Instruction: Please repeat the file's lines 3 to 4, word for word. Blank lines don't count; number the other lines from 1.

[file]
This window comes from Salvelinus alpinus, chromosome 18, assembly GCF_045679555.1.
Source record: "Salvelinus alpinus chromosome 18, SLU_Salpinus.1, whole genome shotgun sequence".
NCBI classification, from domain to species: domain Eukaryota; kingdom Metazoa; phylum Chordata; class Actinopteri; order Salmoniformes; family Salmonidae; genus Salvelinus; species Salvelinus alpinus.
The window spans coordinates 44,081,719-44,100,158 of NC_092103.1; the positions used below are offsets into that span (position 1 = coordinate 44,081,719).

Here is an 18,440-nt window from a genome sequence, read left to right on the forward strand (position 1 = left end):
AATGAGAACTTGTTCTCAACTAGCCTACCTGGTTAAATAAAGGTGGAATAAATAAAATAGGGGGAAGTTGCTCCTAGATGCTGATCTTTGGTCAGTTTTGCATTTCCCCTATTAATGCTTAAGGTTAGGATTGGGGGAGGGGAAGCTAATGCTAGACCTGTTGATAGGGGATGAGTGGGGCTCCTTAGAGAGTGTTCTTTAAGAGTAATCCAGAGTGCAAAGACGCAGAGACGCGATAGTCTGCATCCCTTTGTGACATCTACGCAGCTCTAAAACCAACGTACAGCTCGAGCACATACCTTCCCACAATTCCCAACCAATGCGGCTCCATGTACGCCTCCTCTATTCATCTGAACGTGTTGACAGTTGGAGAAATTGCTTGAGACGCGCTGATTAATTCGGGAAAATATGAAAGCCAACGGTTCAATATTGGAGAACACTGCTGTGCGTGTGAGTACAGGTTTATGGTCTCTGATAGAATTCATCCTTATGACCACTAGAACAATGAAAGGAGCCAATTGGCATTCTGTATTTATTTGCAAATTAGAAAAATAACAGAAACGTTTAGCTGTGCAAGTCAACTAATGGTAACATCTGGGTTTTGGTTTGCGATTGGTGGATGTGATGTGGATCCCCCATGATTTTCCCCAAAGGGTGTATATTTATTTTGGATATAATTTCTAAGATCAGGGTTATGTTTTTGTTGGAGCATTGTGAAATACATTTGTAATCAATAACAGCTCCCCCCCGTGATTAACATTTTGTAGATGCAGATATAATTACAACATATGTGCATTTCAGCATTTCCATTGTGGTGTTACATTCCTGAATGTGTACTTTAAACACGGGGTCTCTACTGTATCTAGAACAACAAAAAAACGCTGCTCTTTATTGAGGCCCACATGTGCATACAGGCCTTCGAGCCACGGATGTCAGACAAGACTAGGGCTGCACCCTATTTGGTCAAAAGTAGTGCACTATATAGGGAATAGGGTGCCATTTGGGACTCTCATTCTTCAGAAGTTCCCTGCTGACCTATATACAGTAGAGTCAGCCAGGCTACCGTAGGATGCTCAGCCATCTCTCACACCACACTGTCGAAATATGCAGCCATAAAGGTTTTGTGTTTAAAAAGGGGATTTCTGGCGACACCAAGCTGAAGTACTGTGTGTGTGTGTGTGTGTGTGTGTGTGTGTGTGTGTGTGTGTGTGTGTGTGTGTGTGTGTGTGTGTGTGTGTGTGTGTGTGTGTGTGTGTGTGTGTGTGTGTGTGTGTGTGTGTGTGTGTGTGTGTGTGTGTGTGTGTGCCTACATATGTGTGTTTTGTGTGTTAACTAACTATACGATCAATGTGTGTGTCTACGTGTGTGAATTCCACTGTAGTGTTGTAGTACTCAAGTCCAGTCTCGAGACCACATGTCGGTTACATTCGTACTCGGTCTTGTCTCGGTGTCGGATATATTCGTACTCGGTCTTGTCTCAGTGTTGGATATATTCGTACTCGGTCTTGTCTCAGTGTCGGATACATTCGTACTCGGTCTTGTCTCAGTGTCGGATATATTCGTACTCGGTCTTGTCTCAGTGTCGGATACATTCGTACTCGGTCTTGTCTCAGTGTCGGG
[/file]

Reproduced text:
NCBI classification, from domain to species: domain Eukaryota; kingdom Metazoa; phylum Chordata; class Actinopteri; order Salmoniformes; family Salmonidae; genus Salvelinus; species Salvelinus alpinus.
The window spans coordinates 44,081,719-44,100,158 of NC_092103.1; the positions used below are offsets into that span (position 1 = coordinate 44,081,719).